SEC officials: Early voting could bring strategic problems
By The Star Staff
About 227,812 people have requested early voting for the Nov. 3 general election, a number that State Elections Commission (SEC) officials say is unprecedented and poses strategic problems because some 105,371 are requests to vote from home.
In addition, some 54,714 individuals who requested early voting asked to be able to mail in their ballots, which they have until Election Day to do with a dated postmark, and the rest are people who requested to vote at the polling stations.
“These mail-in ballots can be put in the mail on Election Day and will arrive after that date,” said Héctor Luis Acevedo, who advises the Popular Democratic Party (PDP). “This is a real invitation to not know who truly won the election on the same day.”
The last election was decided by 46,000 votes.
The real problem, however, is with the 105,371 voters who requested the vote-from-home option, because there are not enough election officials to be able to pick up those ballots at the voters’ residences. Officials can start counting those votes on Oct. 25.
“Since these are unprecedented numbers, the quantity of routes to be covered will be greater,” PDP Electoral Commissioner Nelson Rodríguez said in a televised interview. “We have to increase the number of routes.”
Acevedo said the SEC should request additional funds from the Financial Oversight and Management Board in order to pay per diems to the volunteers so they can help out with the home vote because it will take them a week to collect all of those votes. He said there could be a repeat of the primary election in which the results of the primary were not known until later.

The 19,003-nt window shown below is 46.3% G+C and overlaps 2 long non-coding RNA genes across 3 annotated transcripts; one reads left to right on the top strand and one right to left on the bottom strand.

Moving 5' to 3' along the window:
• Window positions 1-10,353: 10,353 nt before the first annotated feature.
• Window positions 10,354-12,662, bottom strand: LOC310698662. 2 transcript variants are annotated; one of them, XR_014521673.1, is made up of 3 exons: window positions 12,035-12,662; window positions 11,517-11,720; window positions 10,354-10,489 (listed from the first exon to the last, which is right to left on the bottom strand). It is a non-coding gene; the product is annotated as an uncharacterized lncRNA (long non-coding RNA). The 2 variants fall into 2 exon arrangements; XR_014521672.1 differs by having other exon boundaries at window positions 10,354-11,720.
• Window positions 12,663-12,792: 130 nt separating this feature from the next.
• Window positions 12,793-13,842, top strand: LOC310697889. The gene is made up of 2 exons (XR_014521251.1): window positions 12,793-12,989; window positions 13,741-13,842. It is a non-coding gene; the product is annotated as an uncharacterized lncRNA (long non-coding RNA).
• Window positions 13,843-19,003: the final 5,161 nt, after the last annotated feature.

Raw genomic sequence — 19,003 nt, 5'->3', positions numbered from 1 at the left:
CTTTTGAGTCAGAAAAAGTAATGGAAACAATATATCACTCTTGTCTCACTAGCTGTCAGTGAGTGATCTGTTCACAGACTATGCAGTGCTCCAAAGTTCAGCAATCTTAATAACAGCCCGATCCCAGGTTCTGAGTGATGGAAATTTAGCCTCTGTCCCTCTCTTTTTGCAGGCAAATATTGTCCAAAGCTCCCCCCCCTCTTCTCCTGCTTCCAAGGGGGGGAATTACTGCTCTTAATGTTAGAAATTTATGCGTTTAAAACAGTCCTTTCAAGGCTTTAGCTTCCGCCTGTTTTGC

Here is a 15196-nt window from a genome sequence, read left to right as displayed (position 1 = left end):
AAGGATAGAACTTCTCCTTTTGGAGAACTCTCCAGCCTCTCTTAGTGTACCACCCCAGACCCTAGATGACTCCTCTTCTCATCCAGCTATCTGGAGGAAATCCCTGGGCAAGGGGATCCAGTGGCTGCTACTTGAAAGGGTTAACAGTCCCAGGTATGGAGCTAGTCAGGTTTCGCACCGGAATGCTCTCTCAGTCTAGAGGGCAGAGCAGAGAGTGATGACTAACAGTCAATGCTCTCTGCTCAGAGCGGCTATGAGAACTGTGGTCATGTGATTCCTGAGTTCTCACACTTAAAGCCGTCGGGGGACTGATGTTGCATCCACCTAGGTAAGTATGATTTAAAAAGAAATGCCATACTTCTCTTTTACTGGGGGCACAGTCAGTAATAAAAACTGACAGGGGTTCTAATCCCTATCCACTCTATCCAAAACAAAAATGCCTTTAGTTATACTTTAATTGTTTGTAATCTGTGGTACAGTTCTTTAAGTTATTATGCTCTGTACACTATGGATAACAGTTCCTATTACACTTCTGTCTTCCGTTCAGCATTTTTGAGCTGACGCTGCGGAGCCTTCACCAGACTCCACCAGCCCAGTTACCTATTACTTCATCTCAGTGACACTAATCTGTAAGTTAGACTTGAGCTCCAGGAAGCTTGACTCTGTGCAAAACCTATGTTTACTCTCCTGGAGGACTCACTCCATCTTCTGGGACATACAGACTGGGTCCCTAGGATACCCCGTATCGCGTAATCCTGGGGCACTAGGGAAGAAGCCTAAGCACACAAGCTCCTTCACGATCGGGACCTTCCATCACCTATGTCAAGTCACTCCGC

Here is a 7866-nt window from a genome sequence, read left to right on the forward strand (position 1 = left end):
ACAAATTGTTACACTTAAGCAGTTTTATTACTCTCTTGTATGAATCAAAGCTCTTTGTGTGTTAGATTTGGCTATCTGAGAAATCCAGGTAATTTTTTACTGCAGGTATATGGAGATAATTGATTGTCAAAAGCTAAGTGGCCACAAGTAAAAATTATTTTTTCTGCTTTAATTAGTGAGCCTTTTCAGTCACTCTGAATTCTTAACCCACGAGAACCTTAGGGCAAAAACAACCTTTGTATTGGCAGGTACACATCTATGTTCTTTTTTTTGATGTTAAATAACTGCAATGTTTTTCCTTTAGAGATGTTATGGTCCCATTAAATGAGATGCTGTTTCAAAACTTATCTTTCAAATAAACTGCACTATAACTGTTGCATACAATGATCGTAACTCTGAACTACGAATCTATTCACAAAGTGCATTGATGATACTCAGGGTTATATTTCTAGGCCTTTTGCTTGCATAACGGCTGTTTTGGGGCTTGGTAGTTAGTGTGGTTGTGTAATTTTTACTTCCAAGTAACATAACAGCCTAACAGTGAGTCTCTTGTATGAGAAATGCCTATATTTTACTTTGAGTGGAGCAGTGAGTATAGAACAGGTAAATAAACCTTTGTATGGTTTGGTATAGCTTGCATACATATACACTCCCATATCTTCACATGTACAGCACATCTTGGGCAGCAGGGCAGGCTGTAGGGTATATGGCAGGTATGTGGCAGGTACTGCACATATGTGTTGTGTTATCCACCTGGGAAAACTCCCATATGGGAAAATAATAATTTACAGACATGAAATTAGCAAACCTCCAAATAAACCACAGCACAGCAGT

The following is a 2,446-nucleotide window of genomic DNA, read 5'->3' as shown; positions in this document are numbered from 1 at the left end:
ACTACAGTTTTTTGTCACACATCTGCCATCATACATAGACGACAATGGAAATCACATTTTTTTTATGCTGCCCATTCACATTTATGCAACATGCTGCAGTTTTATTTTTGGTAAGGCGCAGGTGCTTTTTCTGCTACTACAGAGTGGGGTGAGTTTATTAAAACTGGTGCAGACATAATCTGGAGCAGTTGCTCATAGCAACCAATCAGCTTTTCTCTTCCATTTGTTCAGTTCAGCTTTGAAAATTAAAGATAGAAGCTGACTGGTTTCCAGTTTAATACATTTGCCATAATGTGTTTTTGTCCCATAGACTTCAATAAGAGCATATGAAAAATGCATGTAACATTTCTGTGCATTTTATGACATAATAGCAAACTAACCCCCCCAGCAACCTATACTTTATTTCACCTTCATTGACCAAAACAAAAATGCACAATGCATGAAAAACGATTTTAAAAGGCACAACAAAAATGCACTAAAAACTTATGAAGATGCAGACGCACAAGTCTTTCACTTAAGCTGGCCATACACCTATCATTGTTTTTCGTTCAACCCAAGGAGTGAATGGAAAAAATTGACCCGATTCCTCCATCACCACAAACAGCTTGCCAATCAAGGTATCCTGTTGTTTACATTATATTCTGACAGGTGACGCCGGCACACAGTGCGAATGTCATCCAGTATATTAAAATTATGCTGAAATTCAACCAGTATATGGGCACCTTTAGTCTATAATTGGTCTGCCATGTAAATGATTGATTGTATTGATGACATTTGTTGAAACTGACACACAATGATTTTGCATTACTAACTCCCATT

Puerto Rican Independence Party Electoral Commissioner Roberto Aponte said the early vote depends on the number of volunteers that each political party deploys, but noted that “if the person is not at home, and they should be, the person can always vote at the [polling station] on Election Day.”
The validation of the early vote by mail will be subject to the voter having included a copy of their electoral identification card or any other valid and authorized photo identification.
Who can request an early vote? The new Electoral Code establishes that -- at a minimum -- early voting must be available at early voting centers for people imprisoned in penal institutions, bedridden patients in their homes and at hospitals, and people over 60 years of age who spend the night in lodging houses.
However, the new code expanded the categories of people who could request early voting to include:
1. Workers -- any person who is a public, private or self-employed worker who affirms that they must be in their workplace within Puerto Rico, provided that the workplace is located outside their home
2. Sole caregivers -- any person who is the only person available in the family nucleus of their home for the care of children under 14 years of age, people with disabilities and the sick who are bedridden at home
3. Hospitalized individuals - any person who is confined as a patient in a hospital or long-term healthcare or treatment institution
4. Candidates -- any person who in the electoral event is a primary candidate or candidate for elective public office
5. Travelers -- any voter who, upon expiration of the term for submitting absentee or early voting requests, became aware before election day that they will be physically outside of Puerto Rico for any reason on the day of voting
6. People with functional diversity -- any person with functional diversity (previously understood as “physical impairment”) or legal blindness who, during the 50 days prior to a vote and until the day of the vote, has been and will continue to use a wheelchair, crutches, equipment or devices that are essential to achieve mobility or have obvious limitations in movement using their legs, even if they do not use a support device
7. People with an easily accessible vote at home -- any person with limited mobility or who is bedridden with some type of medical condition that prevents them from going to their polling station.